What It Means to Become a Pattern Day Trader
5 of 11 in Series: The Essentials of Getting Started with Day Trading
Many day traders lose money, and those losses can be magnified by the use of leverage strategies (trading with borrowed money), meaning that they can lose more money than they have in the quest for larger profits. If the customer who lost the money can’t pay up, then the broker is on the hook. If too many customers lose money beyond what the broker can absorb, then the losses ripple through the financial system, and that’s not good.
The Financial Industry Regulatory Authority (FINRA) has a long list of rules that its member firms have to meet in order to stay in business. One, known as NASD Rule 2520, deals specifically with day traders. It sets the minimum account size and margin requirements for those who fit the definition of day traders, and here's a hint: The requirements are stricter for day trading than for other types of accounts, to reflect the greater risk.
FINRA defines day trading as the buying or selling of the same security on the same day in a margin account (that is, using borrowed money). Execute four or more of those day trades within five business days, and you are a pattern day trader, unless those trades were 6 percent or less of all the trades you made over those five days.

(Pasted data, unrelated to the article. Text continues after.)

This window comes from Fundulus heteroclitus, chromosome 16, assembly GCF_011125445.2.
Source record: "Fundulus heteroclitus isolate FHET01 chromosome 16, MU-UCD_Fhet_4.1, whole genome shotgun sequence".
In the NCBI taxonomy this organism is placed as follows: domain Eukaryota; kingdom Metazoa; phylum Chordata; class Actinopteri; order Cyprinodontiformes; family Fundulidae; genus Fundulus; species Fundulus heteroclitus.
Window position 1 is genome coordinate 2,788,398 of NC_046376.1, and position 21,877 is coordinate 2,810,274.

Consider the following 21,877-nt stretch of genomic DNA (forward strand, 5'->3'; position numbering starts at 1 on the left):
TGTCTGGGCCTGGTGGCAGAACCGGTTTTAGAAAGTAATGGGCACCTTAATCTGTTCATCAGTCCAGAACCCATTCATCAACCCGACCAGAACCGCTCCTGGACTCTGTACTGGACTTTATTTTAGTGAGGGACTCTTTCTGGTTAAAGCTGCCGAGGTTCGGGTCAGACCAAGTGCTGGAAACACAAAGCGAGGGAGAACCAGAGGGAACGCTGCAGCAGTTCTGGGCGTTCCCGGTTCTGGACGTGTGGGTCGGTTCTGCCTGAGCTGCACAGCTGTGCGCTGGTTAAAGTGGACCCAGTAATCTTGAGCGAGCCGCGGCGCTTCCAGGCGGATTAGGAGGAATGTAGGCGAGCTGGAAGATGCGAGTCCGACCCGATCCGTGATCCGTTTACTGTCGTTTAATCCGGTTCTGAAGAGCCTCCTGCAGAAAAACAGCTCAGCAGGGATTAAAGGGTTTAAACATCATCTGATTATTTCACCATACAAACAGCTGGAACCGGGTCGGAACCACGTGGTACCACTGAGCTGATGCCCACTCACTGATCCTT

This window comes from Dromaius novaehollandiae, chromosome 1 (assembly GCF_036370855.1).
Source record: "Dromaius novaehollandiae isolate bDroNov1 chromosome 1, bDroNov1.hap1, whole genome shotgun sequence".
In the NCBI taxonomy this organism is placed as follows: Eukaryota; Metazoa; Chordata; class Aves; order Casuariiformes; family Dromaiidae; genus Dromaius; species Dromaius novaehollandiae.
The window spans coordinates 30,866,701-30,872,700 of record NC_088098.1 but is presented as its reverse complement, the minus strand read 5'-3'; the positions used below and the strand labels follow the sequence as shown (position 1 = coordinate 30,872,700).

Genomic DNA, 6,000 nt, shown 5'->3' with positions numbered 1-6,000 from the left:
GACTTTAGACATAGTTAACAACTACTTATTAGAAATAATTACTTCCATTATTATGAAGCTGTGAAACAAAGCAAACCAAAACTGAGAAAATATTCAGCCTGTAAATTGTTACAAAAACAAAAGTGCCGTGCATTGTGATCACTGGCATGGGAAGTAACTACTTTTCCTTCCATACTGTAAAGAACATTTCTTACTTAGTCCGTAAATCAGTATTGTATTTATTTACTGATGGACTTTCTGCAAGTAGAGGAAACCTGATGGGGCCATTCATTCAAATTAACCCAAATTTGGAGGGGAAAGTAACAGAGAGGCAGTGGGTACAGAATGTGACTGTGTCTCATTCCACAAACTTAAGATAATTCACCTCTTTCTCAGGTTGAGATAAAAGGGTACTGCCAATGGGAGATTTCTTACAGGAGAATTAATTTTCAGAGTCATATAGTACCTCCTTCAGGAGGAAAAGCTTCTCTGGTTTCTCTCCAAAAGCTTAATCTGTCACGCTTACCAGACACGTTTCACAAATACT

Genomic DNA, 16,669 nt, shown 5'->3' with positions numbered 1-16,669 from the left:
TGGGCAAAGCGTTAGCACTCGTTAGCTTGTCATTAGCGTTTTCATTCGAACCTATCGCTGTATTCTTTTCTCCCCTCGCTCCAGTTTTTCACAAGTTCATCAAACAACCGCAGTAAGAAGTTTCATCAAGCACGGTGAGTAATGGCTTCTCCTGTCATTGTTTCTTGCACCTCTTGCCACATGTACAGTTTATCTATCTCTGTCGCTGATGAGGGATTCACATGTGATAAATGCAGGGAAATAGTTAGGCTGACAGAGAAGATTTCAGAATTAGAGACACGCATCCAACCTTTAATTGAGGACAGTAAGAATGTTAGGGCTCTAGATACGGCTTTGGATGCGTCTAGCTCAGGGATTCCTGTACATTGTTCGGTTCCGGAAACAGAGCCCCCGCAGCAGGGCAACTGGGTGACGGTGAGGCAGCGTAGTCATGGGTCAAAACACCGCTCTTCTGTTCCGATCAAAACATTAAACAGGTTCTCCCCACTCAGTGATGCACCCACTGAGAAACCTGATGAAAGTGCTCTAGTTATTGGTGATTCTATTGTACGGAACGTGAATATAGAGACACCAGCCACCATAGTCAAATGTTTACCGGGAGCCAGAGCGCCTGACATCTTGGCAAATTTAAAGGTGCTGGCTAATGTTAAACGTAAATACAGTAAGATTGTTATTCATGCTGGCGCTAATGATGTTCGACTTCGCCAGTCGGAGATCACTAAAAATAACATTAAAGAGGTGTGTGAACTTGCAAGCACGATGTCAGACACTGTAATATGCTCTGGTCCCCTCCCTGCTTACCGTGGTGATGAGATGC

The National Futures Association does not have a special definition of day trading because futures trades by their very nature are short term.
Here’s why it matters: If you're a pattern day trader, you can have a margin of 25% in your account, which means you can borrow 75% of the cost of the securities that you're trading. Most customers are only allowed to borrow 50%. That’s because pattern day traders almost always close out their positions overnight, so there is less risk to the firm of having the loan outstanding. However, you have to have a margin account if you're a pattern day trader. This means you have to sign an agreement saying that you understand the risks of borrowing money, including that you may have to repay more than is in your account and that your broker can sell securities out from under you to ensure you pay what is owed.
Under Rule 2520, you have to have at least $25,000 in your brokerage account. If you have losses that take your account below that, you have to come up with more money before your broker will allow you to continue day trading. You can’t plead your case because the broker has to comply with the law. In fact, if you don’t make the deposits necessary to bring your account up to at least $25,000 and at least 25 percent of the amount of money you’ve borrowed within five business days, you have to trade on a cash basis (no borrowing), assuming the firm will even let you trade.
The rules set by FINRA and other self-regulatory organizations are minimum requirements. Brokerage firms are free to set higher limits for account size and borrowing, and many do so in order to manage their own risks better.